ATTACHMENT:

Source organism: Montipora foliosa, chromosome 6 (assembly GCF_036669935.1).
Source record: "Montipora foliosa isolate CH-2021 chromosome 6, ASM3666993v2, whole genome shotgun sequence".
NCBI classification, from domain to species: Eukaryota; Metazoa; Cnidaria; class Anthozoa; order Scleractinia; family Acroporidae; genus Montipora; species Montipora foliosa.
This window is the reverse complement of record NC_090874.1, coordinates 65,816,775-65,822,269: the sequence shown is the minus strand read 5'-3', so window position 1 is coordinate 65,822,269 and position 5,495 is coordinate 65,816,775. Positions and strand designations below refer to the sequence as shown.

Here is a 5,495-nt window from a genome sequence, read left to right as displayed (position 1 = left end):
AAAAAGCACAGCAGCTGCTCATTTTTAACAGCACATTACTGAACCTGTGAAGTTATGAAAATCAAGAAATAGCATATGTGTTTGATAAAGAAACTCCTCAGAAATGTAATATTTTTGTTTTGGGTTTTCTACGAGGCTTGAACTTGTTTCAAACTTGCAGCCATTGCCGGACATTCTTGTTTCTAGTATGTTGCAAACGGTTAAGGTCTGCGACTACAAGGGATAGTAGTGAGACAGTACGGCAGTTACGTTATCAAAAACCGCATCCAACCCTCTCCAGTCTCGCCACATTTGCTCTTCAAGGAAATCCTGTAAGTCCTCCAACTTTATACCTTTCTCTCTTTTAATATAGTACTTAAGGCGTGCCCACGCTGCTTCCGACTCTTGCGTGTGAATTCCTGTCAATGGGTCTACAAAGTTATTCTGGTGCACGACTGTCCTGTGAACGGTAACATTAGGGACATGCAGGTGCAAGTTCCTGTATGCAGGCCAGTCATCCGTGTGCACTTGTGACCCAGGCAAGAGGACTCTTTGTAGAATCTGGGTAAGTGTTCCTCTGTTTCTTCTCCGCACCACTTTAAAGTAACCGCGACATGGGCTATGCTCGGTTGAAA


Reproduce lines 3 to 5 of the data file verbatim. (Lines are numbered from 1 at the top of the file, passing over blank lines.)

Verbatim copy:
NCBI classification, from domain to species: Eukaryota; Metazoa; Cnidaria; class Anthozoa; order Scleractinia; family Acroporidae; genus Montipora; species Montipora foliosa.
This window is the reverse complement of record NC_090874.1, coordinates 65,816,775-65,822,269: the sequence shown is the minus strand read 5'-3', so window position 1 is coordinate 65,822,269 and position 5,495 is coordinate 65,816,775. Positions and strand designations below refer to the sequence as shown.

Here is a 5,495-nt window from a genome sequence, read left to right as displayed (position 1 = left end):